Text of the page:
A UK start-up is building what it hopes will be the country's first network based on this emerging high-speed broadband wireless technology.
Telabria has begun construction of a WiMax network in southern England, with testing to begin in January and commercial service slated for mid-2005, the company announced this week at the WiMax Forum in Boston.
With that timetable, the company aims to be the first in the UK to offer commercial WiMax service and among the frontrunners in Europe.
Because of the initial high cost of WiMax, Telabria plans to use the new wide-area wireless technology for its own backbone and for enterprise customers, but will connect consumers and small business with another, lower-cost technology, said Telabria founder and chief executive officer Jim Baker.
WiMax technology, based on the Institute of Electrical and Electronics Engineers' 802.16 standard, can extend broadband wireless over longer distances and at higher speeds than existing Wi-Fi systems. Its access range is up to around 48km, compared with Wi-Fi's 90m. It supports data transmission speeds up to 70mbps, compared with the popular 802.11b Wi-Fi standard's 11mbps or 802.11a's 54mbps.
The WiMax Forum, established in 2001 by a number of industry heavyweights, has been working on standards certification and interoperability testing. The first generation WiMax systems, based on the 802.16-2004 standard, could be certified by the middle of next year, according to Baker.
Many experts expect WiMax service to be deployed in rural areas, where high-speed cable infrastructure is either poor or non-existent. Some also see opportunities to use the technology for backhauling traffic between Wi-Fi hot spots, as well as for creating large wide-area hot spots.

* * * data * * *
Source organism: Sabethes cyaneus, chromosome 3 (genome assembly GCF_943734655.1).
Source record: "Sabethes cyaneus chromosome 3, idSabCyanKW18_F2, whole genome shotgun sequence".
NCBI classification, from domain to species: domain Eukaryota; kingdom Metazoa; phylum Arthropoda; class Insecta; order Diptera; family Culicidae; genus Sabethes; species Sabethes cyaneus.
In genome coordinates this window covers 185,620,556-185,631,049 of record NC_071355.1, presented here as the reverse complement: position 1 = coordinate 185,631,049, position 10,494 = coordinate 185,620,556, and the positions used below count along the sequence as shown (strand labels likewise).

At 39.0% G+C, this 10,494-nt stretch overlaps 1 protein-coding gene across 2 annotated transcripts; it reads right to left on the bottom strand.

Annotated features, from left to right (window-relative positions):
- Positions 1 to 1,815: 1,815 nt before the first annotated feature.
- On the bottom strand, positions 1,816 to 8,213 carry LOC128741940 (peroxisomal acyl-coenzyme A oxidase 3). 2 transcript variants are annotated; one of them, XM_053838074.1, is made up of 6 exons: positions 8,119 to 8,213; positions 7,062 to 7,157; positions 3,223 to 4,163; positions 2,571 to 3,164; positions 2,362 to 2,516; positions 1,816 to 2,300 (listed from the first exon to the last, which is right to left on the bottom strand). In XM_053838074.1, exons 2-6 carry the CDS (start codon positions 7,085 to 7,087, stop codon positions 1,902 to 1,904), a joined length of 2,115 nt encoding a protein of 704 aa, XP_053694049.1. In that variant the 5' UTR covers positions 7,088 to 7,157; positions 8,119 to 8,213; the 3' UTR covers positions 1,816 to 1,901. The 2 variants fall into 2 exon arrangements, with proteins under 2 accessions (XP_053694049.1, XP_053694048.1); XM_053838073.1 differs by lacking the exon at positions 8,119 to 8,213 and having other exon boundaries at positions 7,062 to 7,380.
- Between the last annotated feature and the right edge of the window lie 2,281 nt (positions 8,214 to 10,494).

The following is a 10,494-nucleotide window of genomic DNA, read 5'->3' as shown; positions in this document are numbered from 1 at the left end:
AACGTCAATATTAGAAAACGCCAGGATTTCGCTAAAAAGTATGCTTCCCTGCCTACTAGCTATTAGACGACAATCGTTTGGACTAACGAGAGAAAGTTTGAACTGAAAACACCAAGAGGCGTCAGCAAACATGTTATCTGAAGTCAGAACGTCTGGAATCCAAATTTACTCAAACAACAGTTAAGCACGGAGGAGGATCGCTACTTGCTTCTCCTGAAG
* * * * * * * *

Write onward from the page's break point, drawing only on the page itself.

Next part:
Telabria has agreed to use 802.16-compliant technology from Redline Communications Redline's AN-100 system, operating initially in the 3.5GHz band, supports both point-to-point and point-to-multipoint links. The company is a member of the WiMax Forum and expects full certification for its system by the middle of next year, according to Baker.
"We don't want to wait with our trial until this product has WiMax Forum certification, but we will wait for certification before we launch our service commercially," Baker said.
Because Baker expects WiMax customer premises equipment to be too expensive for residential users and small and medium-sized businesses initially, he has decided to use 802.11-based systems from SkyPilot Network with additional proprietary quality-of-service and security features, he said.
Telabria will sell the proprietary systems for $349 (£188) per unit to residential and SME customers. "That is much more affordable than the $1,000 that we expect WiMax systems to cost initially," he said.
Service to residential users and SMEs will cost below the £20 a month for no less than 1mbps transmission speeds, a price in line with average ADSL (asymmetrical digital subscriber line) in the UK, according to Baker. Service will also be available at speeds up to 3mbps for an additional price.
Enterprise customers will be offered end-to-end WiMax links with committed rates.
From the start, Telabria plans to offer VoIP service, according to Baker.
WiMax trial networks are beginning to sprout up around Europe. The Norwegian city of Skelleftea, for example, is currently conducting a test. Irish Broadband Internet Services is also conducting a trial in Dublin.
John Blau writes for IDG News Service